Local Brand Ambassadors: Attributes for Success

Local Brand Ambassadors: Attributes for Success

So, you have people who want to run local events for your brand in their city. Congrats! Having local ambassadors is an incredible way to spread your brand, to build and scale your community, and is ultimately the first step in running a successful customer to customer marketing campaign. Not to mention, a surprising amount of people actually want to volunteer to do work for their favorite brands. There's only one problem: How do you know who you can trust to carry the torch for your brand? After all, sometimes, it’s best for both parties to not accept someone as a local ambassador.

You might be thinking, “People are offering their time for free and I should turn them away?!” Well, sometimes, yes. When scaling your brand and entering local markets for the first time, having the wrong local ambassador can be detrimental to your growth. So, how do you know if this volunteer is the best person for the role? It comes down to one key attribute:

It’s not about greed or glory.

With many company’s community events, a local ambassador can stand to gain a lot; income from paid events, lead generation for their own consulting firm, the “fame” that comes with being the neighbourhood’s go-to person in that industry. This is not to say that a local brand ambassador wanting or getting those things is bad. The problem is when your local ambassador cares more about the money and glory than about your company’s mission.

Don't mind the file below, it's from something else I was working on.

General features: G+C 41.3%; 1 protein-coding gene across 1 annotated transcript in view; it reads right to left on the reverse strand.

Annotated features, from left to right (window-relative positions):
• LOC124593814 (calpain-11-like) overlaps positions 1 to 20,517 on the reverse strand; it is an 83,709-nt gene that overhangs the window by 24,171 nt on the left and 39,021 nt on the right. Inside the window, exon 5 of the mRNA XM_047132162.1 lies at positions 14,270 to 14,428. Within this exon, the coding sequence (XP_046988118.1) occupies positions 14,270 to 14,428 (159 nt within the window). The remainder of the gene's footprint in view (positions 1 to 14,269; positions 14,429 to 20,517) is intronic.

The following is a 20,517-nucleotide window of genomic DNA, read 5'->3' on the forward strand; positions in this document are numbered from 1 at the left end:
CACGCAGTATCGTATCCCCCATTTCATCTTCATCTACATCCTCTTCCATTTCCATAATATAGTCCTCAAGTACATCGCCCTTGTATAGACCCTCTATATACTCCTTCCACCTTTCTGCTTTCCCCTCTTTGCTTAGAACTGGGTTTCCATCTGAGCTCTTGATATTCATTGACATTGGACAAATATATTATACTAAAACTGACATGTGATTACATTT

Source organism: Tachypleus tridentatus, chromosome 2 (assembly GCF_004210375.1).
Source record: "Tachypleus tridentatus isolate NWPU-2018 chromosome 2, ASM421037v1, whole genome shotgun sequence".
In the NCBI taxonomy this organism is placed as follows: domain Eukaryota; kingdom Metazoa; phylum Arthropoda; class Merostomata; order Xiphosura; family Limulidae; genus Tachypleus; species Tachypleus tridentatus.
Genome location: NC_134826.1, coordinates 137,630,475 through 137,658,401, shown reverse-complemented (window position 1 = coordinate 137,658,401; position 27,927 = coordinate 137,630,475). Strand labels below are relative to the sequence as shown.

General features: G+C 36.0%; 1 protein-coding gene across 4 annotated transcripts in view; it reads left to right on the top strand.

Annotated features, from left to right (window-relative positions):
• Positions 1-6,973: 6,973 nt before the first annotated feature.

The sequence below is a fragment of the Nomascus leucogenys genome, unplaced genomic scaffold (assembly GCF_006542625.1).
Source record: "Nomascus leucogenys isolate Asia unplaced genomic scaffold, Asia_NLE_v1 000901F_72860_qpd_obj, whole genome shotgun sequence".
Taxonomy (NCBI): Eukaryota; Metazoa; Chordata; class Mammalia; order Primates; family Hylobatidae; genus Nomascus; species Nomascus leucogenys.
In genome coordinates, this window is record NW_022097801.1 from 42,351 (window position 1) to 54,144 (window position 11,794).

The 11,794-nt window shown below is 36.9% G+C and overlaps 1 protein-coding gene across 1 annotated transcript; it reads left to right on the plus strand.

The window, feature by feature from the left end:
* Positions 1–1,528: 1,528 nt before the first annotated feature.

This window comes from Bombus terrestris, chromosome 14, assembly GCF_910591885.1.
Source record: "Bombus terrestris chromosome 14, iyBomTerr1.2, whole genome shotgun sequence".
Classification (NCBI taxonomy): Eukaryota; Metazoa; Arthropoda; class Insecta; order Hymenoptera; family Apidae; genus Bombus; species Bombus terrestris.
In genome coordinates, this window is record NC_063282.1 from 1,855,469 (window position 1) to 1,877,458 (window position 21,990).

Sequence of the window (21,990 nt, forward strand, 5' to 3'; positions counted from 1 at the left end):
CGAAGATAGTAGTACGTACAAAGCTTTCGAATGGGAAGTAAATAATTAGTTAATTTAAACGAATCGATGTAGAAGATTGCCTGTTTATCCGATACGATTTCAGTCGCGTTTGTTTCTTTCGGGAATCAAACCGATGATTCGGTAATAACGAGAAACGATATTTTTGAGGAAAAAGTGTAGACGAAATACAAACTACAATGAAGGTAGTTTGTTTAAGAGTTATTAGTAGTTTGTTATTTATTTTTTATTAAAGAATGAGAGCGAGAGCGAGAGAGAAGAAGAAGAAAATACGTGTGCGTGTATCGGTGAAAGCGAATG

Every company has a mission, and when talking to a candidate it should be clear that they care about the mission first and foremost, and helping the community is their priority. For example, a volunteer has put their hand up to run local community events, but they are a consultant in your industry, and they know that hosting and running local events for your brand would be great for their own lead generation. How do you differentiate between the volunteer who wants money and more LinkedIn connections vs the volunteer who is genuinely interested in helping grow and strengthen the community? Here are a few questions to ask to get the answers you need:

Question: “Why do you want to do this?”

Right Answer: “I think what you’re doing for the community is really amazing and am excited to be a part of it. I would love to help foster this in my city. I am a consultant, so the topic of this community matches well with my business, and I am very passionate about it. I know the best way to build the community is to add value first.”

Wrong Answer: “I would love for this to be my next source of income. Being with [your company] I believe I’ll be able to grow my business and then have a team come in and start doing the responsibilities.”

Question: “What aspect of running events under our brand is appealing to you?

Right answer: “I love your community. Being able to help build the community and to be around others also in the industry would be really refreshing! Not to mention I can be a resource to people who need help in the city.”
Wrong answer: “I think I can grow my personal brand through running these events I can be known as the go-to for all things [your industry] in [city name].”

The correct candidate can be interested in being a thought leader, and in their own financial gain, but based on their answers, it should be clear that the mission of your community is their priority. When building and scaling a community, the local leaders that are in place are everything. If the host cares about the mission, they will provide value, if they care about the community, they will work hard to build it up, and to share that value with everyone.

Want to learn more about how to build an community in real life? Read more on the Bevy blog!

What to read next:

How did Duolingo go from hosting no events to hosting 500 events?! By empowering local brand ambassadors around the world. Read about how they did it here!

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